Wednesday, August 08, 2012, 08:49 am PT (11:49 am ET)
Nearly a third of consumers say they'd suddenly be interested in a new TV if it came from AppleShould Apple follow through with much rumored plans to enter the connected TV business, it would prompt nearly a third of able consumers to abandon their typical 7-year upgrade cycle and consider opening up their wallets early — for the right price.
In a survey of 200 consumers in the midwest — which PiperJaffray believes is an accurate representation of the broader US demographic with 95% confidence and a confidence interval of 7 — 49% expressed earnest interest in an 42-inch Apple-branded television in the near term. But only 12% of those people said they'd maintain their interest if the product was priced around $1500.
More significant, however, is that 29% of respondents who said they weren't currently in the market for a new TV in the near term admitted that they'd suddenly be lured back into the market given the advent of a TV manufactured by Apple.
"The level of interest generated by the ecosystem potential shows how powerful the Apple ecosystem has become, as demonstrated by the fact that 67% of all survey respondents interested in the TV owned an iPhone, iPad, or both," said analyst Gene Munster. "The bigger theme that is emerging from this data point is Apple is becoming less a product and more of a platform company that consumers find increasingly more difficult to leave."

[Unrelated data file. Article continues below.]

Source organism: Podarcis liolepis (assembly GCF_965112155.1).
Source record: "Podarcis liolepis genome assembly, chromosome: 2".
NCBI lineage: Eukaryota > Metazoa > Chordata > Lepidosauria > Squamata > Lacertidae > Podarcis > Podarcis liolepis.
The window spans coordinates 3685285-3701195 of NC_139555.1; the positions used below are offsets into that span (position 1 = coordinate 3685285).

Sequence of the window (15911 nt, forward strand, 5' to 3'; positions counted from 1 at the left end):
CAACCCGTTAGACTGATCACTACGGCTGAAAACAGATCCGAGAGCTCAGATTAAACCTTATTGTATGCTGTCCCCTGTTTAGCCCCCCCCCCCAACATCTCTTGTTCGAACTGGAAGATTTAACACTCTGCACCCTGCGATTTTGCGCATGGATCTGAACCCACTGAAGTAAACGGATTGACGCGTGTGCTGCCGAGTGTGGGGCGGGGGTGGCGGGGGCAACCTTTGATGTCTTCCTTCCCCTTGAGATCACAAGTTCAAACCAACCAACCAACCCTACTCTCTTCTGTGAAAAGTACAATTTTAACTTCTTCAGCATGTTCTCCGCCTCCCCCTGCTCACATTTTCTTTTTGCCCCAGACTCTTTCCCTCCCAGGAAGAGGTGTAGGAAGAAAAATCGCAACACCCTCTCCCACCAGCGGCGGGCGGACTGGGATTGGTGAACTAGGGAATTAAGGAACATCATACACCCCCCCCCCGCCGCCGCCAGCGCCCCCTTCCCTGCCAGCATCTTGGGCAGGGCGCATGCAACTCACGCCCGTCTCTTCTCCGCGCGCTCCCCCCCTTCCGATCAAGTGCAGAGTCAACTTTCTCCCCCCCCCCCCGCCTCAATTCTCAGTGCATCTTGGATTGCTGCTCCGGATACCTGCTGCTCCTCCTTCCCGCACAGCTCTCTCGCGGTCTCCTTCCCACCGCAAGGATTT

Still, Munster believes that pricing could ultimately stand out as the biggest impetus by which consumers weigh their purchasing decisions, especially given a trend over the past 7 years that has seen HDTV prices progressively trend lower.
"While we believe based on anecdotal evidence on iPhone, iPad and Mac sales, many consumers who responded with prices below $1,500 (average in this survey was $530) will be willing to go beyond their stated price range to purchase the product upon seeing it," he explained. "That said, there is a big gap between $530 and $1,500 which makes significant near term market share gains unlikely."
Should Apple manage to attract 10% of the US TV market during the first year, it would add 4% — or more than $9 billion — to the analyst's fiscal 2014 earnings estimates for the company of $231.8 billion.
Of those interested in a rumored Apple TV — which Piper now believes won't materialize until mid- to late-2013, 21% said their interest was driven by Apple's ecosystem, 19% said an easy to use remote and 18% said internet connectivity.
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